When did the third one come out? Damnit, I need to read that immediately.
For my own part, I’ve been interspersing stories out of Laird Barron’s Imago Sequence collection (which are good but I can’t really take more than one in a row) with various urban fantasy type things. For example, the latest October Daye book by Seanan McGuire, which was enjoyable but felt kind of toothless. At this point Toby’s nearly indestructible and I wasn’t really able to seriously envision her closest loved ones being in serious danger of death either, and the villain’s plot didn’t seem quite as momentous as in recent entries. But hey, I still like the characters and setting a lot.
Also, Lila Bowen’s Wake of Vultures, a weird west tale of a young half-black, half-native child raised by a pair of pretty awful human beings who inadvertently kills a strange man who attempts to attack her one night and finds that she can now see monsters (and the monsters don’t like that). She gets hired on as a cowboy due to her skills with horses and uncomplaining attitude but as she runs afoul of more monsters, it becomes clear her destiny lies as a monster hunter. And so it goes. Very vivid writing and an unusual take on the formula (plus the mix of monsters and western is less common than the modern day variety).
And the first couple of books of Chuck Wendig’s YA Heartland trilogy before I realized I’d failed to load the third book onto my Kindle (fixed now but I’ll have to circle back around to it). Some of Wendig’s usual tropes about cranky misanthropes and a world that rather drives that sort of personality, but the setting’s a fairly original take on the YA dystopia, with an oppressed underclass living in monitored, poor communities processing an aggressive and incredibly prolific genetically engineered breed of corn that covers much of the surface in order to supply the resulting materials to an overclass living in sky cities, the Empyrean. The corn causes horrible pollen storms, has pretty much killed other agriculture, is basically inedible and has toxins that cause all sorts of mutations and internal damage over enough time and exposure. And processing it is very dangerous as well. And then there’s the Blight, where your body starts being taken over by a semi-sentient plant…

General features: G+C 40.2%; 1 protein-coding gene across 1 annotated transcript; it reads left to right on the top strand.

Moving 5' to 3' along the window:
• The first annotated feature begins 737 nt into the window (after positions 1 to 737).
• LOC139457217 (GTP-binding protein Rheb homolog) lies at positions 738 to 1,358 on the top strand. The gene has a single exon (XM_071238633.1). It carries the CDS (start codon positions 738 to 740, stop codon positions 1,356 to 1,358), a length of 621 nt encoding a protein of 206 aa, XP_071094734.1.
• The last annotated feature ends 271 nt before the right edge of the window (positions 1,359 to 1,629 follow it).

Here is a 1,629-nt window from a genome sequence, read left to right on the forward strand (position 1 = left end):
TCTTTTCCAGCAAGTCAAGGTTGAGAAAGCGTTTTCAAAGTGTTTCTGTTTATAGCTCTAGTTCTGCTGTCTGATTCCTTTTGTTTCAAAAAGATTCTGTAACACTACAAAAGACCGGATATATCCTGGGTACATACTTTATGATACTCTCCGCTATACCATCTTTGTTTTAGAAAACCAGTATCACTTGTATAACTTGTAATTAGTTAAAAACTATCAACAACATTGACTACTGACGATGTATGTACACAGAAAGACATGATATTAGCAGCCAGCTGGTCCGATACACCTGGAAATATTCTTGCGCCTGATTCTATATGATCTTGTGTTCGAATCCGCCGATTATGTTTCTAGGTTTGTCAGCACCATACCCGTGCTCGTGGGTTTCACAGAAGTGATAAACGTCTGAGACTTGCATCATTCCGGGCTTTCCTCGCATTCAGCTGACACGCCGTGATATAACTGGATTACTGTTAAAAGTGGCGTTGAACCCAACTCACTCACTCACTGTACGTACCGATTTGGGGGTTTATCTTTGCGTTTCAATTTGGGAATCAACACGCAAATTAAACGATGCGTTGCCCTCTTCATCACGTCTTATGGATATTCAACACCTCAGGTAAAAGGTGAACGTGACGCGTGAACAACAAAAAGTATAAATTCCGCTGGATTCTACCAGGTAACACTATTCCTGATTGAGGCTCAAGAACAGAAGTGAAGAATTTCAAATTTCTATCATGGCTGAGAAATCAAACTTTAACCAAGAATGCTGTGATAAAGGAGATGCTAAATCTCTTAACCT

Finally, there’s Mira Grant’s Newsflesh series. I picked up Feed some time ago because it was getting a lot of praise and I bounced off it hard. The opening scene felt like some sort of ridiculous extreme sports thing to me and the concept of bloggers as this dominant societal force was hard to take seriously. But later I discovered Mira Grant was a pen name of Seanan McGuire and since I’ve really enjoyed her other stuff I went ahead and queued it for another go, which I am finally getting around to. This time it stuck. Oh, I still find the blogger conceit a bit tough to take seriously, but I am willing to roll with it, and I dig the characters and all the little extrapolated details of the series’ particular take on zombies. And there’s a really chilling moment late in the book that I did not expect the narrative to have the guts to follow through with. Well, it did. And how. Now working on Deadline.